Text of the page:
The book by Al-Razi “Al-Haawi” consists of information regarding surgery of private organs, brain, the pimples in ears and stomach. The credit of Muslims’ development in surgery goes to Abu Qasim Al-Zahraawi (died 403 AH) who was the master of this field. From his books the Europeans benefited for five centuries. His books were even translated into Latin. Al-Zahraawi was so expert in surgery that he did not leave a scar and easily removed the breast and thigh tumors. If there was no blood circulation into the vessels of the shin he would fix it through surgery. He would take out the kidney stones by breaking it into pieces. He invented more than 200 instruments used in surgery. While operating on a woman, he would arrange nurses for satisfaction of the women. People took much benefit from him.

Treatment of eyes:

Muslim doctors took much care of eye diseases. They experimented with the animals’ eyes and became successful. They discovered that the major part of human eye is very similar to an animal eye. So, they found out various eye diseases and prescribed medicines to cure them.

The doctors who had expertise in this field are:

  1. Ammar bin Ali al-Mawsili who authored “Al-Muntakhab Fil Amrad al-‘Ain”.
  2. Ali bin Eisa al-Kahhal, who authored “Tadkirah al-Kahhaleen”.

Besides them, there are various Muslim doctors in the list.

Treatment of bones:

Muslim doctors successfully treated the broken bones of nose, jaw, neck, rib, knee, arm and leg. They experimented with the corpses of the dead body to know the shape, joint and condition of the bones.

Treatment of teeth:

Muslim doctor Al-Zahraawi has written a chapter in his book “Al-Tasreef” in which he discusses dental surgery, the instruments used in it, swallowing of the jaws, pain killing and installing new teeth tied with golden and sliver wires. Muslim doctors told the method to protect the teeth from germs by using miswak and made some powders similar to present day tooth paste.

Gynecology:

In this field Abu Bakr al-Razi, al-Zahraawi and Ibn Seena are famous. In this filed also Muslim lady doctors worked. So the sisters and daughter of Hafeed bin Zahr al-Andalusi worked as lady doctors. There are many Islamic medical books that are full of with the mention of diseases specific to women. Like midwifery, expansion of uterus mouth during birth, bleeding after child birth and its signs etc. Muslim doctors successfully treated the stopped monthly bleeding and they tried to find out the sex of the foetus through research and observation.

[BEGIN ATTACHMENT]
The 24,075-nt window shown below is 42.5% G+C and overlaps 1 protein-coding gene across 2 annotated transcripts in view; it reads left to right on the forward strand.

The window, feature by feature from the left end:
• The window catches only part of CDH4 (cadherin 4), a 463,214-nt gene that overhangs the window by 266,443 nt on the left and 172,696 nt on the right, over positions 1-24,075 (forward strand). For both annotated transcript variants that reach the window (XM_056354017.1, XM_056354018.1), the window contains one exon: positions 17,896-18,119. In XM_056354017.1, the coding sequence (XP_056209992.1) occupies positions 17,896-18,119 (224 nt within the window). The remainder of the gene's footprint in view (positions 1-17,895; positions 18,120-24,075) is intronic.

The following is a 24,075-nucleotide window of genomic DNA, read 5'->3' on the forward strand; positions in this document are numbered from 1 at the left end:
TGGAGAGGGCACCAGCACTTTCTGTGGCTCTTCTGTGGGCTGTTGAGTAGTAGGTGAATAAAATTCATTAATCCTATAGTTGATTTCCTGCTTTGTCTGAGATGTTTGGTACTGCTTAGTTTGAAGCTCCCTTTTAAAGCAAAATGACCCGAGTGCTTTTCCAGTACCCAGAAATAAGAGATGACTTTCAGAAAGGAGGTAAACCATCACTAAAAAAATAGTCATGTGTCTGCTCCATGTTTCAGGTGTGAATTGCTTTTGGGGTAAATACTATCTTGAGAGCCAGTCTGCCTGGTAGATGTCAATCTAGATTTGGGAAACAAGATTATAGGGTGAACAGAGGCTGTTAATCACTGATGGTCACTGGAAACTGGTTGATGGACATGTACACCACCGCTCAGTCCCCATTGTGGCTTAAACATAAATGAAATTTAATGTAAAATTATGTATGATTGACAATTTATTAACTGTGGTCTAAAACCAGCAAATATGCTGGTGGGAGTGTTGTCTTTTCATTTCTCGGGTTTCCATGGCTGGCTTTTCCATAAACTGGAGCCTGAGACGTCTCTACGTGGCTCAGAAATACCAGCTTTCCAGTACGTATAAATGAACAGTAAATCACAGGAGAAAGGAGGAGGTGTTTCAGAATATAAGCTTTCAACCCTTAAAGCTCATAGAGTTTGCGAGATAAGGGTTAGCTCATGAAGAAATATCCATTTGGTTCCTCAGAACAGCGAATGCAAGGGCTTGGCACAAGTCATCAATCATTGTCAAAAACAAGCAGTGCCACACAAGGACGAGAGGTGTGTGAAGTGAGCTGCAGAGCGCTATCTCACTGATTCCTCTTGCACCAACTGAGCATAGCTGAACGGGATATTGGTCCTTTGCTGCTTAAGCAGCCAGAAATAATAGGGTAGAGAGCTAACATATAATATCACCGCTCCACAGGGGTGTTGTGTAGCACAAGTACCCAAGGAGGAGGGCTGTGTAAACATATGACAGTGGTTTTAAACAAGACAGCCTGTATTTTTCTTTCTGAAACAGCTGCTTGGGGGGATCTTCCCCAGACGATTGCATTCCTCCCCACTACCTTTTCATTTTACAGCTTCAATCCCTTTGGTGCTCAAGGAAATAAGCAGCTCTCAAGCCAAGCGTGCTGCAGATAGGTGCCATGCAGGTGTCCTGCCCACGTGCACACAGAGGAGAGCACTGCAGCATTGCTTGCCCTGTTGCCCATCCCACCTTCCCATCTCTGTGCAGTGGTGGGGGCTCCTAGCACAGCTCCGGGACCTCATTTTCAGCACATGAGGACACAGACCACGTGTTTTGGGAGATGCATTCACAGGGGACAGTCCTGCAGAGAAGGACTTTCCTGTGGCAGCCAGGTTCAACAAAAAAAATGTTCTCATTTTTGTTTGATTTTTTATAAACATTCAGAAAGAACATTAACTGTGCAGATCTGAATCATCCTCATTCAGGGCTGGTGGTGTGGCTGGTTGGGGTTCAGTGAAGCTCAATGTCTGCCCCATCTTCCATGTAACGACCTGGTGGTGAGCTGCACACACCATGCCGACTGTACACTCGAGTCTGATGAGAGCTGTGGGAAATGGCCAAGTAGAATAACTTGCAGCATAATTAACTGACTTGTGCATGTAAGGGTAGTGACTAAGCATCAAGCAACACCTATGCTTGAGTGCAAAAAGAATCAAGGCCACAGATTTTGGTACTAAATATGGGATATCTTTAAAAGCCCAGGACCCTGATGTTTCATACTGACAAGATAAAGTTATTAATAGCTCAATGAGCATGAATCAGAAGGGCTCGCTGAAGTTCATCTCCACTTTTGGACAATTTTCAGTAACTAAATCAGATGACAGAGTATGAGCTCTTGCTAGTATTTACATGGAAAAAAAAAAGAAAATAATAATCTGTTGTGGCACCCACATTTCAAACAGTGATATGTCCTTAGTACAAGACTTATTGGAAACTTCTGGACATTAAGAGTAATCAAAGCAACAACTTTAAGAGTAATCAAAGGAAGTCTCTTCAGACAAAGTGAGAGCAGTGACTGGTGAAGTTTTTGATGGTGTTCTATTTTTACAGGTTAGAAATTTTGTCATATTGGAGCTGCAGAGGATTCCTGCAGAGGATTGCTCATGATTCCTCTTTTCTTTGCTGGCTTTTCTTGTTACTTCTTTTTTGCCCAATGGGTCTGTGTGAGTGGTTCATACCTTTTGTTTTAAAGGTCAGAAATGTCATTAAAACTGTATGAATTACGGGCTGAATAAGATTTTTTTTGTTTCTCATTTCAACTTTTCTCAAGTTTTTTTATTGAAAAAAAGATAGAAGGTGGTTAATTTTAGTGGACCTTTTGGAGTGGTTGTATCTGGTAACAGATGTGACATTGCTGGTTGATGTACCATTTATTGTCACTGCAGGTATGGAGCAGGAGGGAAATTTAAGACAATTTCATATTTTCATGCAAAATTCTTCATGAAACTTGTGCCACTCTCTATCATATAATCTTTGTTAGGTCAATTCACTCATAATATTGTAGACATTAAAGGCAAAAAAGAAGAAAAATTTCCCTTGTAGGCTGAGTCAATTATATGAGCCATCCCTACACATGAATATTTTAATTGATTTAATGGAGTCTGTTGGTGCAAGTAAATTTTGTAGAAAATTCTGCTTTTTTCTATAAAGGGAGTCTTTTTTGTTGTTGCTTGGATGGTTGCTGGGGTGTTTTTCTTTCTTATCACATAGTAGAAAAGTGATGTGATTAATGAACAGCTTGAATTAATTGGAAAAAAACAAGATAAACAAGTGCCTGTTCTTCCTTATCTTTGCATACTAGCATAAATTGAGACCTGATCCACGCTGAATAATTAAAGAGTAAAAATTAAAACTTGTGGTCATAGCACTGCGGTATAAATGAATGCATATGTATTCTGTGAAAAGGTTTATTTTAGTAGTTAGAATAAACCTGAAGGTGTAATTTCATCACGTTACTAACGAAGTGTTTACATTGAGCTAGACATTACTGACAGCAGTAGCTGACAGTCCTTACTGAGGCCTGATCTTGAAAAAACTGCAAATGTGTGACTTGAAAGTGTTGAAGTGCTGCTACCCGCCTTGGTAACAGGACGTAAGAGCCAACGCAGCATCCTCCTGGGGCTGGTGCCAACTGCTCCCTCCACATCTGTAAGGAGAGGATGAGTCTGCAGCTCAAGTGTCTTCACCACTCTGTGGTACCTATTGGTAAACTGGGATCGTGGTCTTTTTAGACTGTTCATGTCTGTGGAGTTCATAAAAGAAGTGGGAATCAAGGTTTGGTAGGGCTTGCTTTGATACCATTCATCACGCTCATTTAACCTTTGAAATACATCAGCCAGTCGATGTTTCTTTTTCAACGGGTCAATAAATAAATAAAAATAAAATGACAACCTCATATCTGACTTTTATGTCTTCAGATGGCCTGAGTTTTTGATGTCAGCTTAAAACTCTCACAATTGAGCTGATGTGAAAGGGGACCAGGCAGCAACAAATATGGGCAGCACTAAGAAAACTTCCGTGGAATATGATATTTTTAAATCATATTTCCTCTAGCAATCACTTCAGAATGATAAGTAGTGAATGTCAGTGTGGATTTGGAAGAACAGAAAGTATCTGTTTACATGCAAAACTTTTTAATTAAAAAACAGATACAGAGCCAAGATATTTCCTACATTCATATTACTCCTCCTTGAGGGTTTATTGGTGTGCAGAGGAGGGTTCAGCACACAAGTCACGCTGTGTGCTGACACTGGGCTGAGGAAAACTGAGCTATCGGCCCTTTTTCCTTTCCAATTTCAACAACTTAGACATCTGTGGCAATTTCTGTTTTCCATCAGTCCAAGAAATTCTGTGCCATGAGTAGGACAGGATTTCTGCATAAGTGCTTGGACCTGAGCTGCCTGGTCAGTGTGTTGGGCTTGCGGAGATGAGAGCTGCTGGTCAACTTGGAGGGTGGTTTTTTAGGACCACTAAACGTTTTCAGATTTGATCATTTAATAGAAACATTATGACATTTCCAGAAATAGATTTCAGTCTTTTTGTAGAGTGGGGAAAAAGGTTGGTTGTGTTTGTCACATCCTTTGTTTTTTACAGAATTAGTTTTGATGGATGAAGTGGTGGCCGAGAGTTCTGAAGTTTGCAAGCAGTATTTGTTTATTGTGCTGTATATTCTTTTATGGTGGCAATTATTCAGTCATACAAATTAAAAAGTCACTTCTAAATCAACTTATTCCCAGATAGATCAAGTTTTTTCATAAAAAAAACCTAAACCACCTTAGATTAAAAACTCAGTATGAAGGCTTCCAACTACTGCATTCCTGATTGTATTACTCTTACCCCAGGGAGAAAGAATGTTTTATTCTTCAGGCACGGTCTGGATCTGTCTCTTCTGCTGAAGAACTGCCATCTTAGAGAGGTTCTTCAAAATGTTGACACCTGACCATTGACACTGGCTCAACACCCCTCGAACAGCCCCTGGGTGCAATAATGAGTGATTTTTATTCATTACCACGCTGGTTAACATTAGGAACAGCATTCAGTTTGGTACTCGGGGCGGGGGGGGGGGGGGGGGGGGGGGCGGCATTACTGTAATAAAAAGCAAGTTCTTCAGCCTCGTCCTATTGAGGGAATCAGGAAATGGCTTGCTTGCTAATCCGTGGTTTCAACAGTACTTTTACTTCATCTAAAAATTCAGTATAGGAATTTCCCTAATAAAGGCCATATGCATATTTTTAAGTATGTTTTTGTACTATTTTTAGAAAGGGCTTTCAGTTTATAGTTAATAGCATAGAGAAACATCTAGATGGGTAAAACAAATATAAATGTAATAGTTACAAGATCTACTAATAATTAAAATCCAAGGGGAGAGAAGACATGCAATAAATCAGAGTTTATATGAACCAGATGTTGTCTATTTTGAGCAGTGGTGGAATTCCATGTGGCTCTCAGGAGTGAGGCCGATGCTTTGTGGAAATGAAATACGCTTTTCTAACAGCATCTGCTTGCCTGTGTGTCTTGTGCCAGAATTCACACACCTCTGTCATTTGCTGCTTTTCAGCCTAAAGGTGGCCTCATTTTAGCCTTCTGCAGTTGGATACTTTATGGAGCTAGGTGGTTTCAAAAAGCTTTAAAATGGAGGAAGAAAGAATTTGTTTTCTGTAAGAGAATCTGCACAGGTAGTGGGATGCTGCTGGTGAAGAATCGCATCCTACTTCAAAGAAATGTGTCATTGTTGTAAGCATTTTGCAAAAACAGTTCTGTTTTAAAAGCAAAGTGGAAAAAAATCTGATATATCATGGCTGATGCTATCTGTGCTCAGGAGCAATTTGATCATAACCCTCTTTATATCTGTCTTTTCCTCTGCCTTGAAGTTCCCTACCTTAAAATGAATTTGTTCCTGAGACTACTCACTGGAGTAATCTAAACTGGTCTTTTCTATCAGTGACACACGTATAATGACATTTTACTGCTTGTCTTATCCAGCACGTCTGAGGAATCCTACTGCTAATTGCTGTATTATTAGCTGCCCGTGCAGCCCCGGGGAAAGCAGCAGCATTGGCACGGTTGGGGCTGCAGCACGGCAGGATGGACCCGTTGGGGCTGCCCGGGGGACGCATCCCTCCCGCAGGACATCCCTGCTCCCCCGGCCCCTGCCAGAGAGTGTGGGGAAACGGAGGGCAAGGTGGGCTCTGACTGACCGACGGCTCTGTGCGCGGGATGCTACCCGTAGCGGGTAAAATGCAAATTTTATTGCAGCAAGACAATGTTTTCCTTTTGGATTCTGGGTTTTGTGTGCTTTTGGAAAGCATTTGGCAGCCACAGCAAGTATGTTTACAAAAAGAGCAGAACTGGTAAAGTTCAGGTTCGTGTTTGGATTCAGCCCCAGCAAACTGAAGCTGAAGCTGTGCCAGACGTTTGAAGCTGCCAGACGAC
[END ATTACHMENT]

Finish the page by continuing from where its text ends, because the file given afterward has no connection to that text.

Pediatrics:

It has been a sensitive issue to Muslims to treat children. Muslim doctors cared much for children; they told the duration of suckling and weaning of a baby. Similarly, they treated the child diseases like cough, cold, loose motion and vomiting etc. They prescribed medicines to cure paralysis of children, their unintentional wetting of bed and other diseases. Regarding treatment of children there is a famous book “Fi Awja’ al-Atfal” which has been authored by Abu Ali Bin Ahmad Bin Mandubah Asfahani (died 410 AH).

Psychology:

Al-Razi and other Muslim doctors practiced on this art and used violent pulls to bring life back to the paralyzed organs. There were special hospitals to cure psychological diseases. They were surrounded by greenery and rose flowers. The Qur’anic verses were read out to the patients.

Pharmacology:

The early Muslims got expertise in pharmacology and translated the books related to pharmacology. They developed the science and invented medicines, tablets and syrups etc. These things got mention in “Firdaus al-Hikmah” by Ali bin Sahl al-Tabri, “Al-Hawi” by Al-Razi and “Al-Qanoon” by Ibn Seena.

Muslims used herbs to make responsive medicines and these medicines were sold on the chemist shops spread across the Islamic world.

Here are important contributions of Muslims in the field of pharmacology:

  1. Discovering many herbs the Arabic names of which are still safe in foreign languages: henna, hanzal (wild gourd), kafur (camphor), kurkum (turmeric) and kamun (cumin) etc.
  2. Making medicines by composition of botanical, animal and mineral ingredients and modernizing the method of treatment based upon chemical medical science. Al-Razi is the first person to have used chemistry in medical science and made various compounds.